BRASILIA/SAO PAULO (Reuters) - Agriculture Minister Blairo Maggi has asked Brazil’s foreign trade council to impose tariffs on ethanol imports following a surge in shipments from the United States, an official said on Thursday, a move that could stir trade tensions with the Trump administration.
Brazil is the main market for U.S. exports of corn ethanol which have swelled in recent months to fill a gap left by falling domestic output, as cane farmers in the South American country diverted more of their crop to making sugar because of high prices.
Ethanol imports from the United States increased fivefold to a record 720 million liters in the first quarter - worth some $363 million, according to official trade data.
Most of that went to ports in northeastern Brazil, where ethanol producers are leading calls for the imposition of a 20 percent tariff.
The Agriculture Ministry’s secretary for international relations, Odilson Ribeiro, told Reuters the minister sent the request on Wednesday to the foreign trade chamber, known as Camex, that decides on import and export rules.
The seven-minister council is due to meet on Wednesday when the sugar and ethanol industry lobby UNICA hopes the tariff will be approved, though the body has no deadline to decide.
Imposing a tariff on ethanol imports, which come almost entirely from the United States, would put Brazil on a collision course with the more aggressive U.S. trade policy under President Donald Trump.
Brazil scrapped the levy in 2010 as it lobbied for liberalizing the ethanol trade, pressuring the United States to remove its own import tariffs.
At a meeting on Wednesday, Brazil’s sugar cane lobby UNICA pressed Maggi, a billionaire soy producer who has not always supported the industry, for a 16 percent tariff.
Ministry officials declined to say whether Maggi had recommended a tariff level, but an aide said the wider trade implications of the decision were being analyzed.
“We are evaluating the impact this could have on Brazil’s overall trade relations, especially with the United States,” the Maggi aide said, requesting anonymity due to the sensitivity of the matter.
U.S. ethanol producers have redirected exports to Brazil after China reintroduced a 30 percent ethanol tariff this year.
Edward Hubbard, general counsel for the Renewable Fuels Association that represents U.S. biofuels producers, said the RFA, Growth Energy and the U.S. Grains Council wrote this month to the U.S. Trade Representative about the matter, copying the White House, USDA, and the Department of Commerce.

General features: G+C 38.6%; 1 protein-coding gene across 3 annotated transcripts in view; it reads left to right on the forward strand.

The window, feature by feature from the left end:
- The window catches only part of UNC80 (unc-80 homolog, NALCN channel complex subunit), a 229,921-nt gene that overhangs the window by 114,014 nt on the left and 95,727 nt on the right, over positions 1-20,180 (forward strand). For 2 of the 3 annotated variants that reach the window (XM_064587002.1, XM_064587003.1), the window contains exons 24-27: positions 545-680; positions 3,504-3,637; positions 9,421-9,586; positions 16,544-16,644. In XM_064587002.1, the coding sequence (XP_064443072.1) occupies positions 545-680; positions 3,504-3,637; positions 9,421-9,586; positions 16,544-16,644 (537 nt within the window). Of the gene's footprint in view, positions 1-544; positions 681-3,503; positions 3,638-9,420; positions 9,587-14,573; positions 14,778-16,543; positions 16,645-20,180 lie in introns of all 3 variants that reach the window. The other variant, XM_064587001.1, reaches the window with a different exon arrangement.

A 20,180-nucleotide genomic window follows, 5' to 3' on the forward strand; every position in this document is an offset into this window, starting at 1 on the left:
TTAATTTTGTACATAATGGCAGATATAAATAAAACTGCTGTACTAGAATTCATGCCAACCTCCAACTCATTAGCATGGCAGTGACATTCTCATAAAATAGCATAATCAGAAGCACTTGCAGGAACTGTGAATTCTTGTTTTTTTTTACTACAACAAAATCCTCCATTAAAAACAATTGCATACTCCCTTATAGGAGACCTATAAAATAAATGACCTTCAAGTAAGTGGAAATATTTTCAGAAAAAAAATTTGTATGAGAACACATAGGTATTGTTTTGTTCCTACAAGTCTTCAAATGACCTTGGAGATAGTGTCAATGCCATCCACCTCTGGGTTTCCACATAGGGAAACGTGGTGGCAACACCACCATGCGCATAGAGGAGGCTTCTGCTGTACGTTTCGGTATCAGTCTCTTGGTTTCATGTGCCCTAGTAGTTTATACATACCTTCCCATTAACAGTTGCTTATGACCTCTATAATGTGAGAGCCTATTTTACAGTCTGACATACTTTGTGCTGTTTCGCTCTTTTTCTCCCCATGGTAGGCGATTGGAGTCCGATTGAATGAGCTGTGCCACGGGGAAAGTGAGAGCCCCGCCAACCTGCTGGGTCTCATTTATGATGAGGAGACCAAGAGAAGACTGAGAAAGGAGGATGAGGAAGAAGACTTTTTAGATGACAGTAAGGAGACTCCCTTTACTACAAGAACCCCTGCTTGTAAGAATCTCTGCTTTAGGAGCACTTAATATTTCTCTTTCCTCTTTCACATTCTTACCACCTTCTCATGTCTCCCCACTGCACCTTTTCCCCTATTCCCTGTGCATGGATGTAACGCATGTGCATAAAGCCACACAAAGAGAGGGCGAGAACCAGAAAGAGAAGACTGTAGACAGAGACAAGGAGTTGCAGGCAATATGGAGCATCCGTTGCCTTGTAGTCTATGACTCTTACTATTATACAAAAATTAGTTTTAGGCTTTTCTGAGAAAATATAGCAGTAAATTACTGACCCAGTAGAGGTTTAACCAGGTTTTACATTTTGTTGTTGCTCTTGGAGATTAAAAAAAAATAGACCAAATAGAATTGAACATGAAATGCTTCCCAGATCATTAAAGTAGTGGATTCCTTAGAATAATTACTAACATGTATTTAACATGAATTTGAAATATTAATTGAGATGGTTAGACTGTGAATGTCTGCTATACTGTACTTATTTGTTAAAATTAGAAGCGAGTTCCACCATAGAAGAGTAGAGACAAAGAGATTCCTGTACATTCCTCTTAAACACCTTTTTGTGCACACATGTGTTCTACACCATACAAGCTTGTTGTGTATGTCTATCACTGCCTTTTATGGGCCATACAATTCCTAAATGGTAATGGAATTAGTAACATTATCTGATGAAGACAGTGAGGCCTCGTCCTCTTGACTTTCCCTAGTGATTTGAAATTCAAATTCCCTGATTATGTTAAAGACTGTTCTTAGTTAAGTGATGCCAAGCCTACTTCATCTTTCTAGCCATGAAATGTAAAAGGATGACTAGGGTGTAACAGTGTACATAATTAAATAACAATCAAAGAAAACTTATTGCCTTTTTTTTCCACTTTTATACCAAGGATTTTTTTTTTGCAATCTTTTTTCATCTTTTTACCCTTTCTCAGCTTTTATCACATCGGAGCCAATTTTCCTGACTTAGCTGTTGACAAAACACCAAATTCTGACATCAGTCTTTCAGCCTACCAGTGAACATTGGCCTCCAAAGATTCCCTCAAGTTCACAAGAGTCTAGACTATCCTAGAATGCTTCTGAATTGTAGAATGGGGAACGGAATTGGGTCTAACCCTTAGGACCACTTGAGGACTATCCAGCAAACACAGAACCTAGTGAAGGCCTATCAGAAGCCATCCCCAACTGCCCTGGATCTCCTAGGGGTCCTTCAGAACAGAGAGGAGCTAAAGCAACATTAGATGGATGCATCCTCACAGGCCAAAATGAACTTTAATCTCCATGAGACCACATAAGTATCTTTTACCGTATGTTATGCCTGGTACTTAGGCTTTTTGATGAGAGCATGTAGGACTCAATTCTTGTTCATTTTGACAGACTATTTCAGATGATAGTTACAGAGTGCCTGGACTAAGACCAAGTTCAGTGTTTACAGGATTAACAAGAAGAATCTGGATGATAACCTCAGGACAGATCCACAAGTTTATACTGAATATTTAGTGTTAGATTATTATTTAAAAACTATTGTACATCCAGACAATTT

“Trade is not free and fair if the U.S. opens its door to Brazilian imports but Brazil chooses to erect trade barriers to protect its industry from competition,” he told Reuters, adding that U.S. officials had spoken to counterparts in Brazil about the matter.
The Brazilian Energy Ministry’s biofuels director, Miguel de Oliveira, warned this week the U.S. government would retaliate if Brazil resorted to ethanol tariffs.
Traders expect the surge in imports to continue even if a tariff is imposed, as big players in Brazil are heavily buying U.S. ethanol, among them Copersucar, which controls biofuel marketer Eco-Energy LLC.
Biosev SA, a unit of trader Louis Dreyfus Co, and Raizen - a joint venture between Brazil’s largest sugar producer Cosan and Royal Dutch Shell - are also active buyers, traders said.
“Maybe (it will) reduce the flow a little bit but we still expect them to maximize sugar and still need ethanol,” said one U.S. trader, on condition he was not named. He saw no more than a 50-50 chance of tariffs because of the prospect of U.S. retaliation.
UNICA said in a statement to Reuters the levy was needed for environmental reasons because Brazilian sugar cane ethanol produces less greenhouse gas emissions than U.S. corn ethanol, helping Brazil to meet its targets under the Paris climate change agreement.
A spokeswoman for the lobby said UNICA hoped the matter would be settled next week.
Joel Velasco, who led UNICA’s efforts to expand biofuel markets in the last decade, said a return to tariffs was the wrong policy at the wrong time.
“Protectionist moves are short-sighted in any climate but especially now when the current U.S. administration would likely retaliate disproportionately,” said Velasco, Latin America expert at Albright Stonebridge Group.
Reporting by Anthony Boadle and Marcelo Teixeira; Additional reporting by Chris Prentice in New York; Editing by Andrew Hay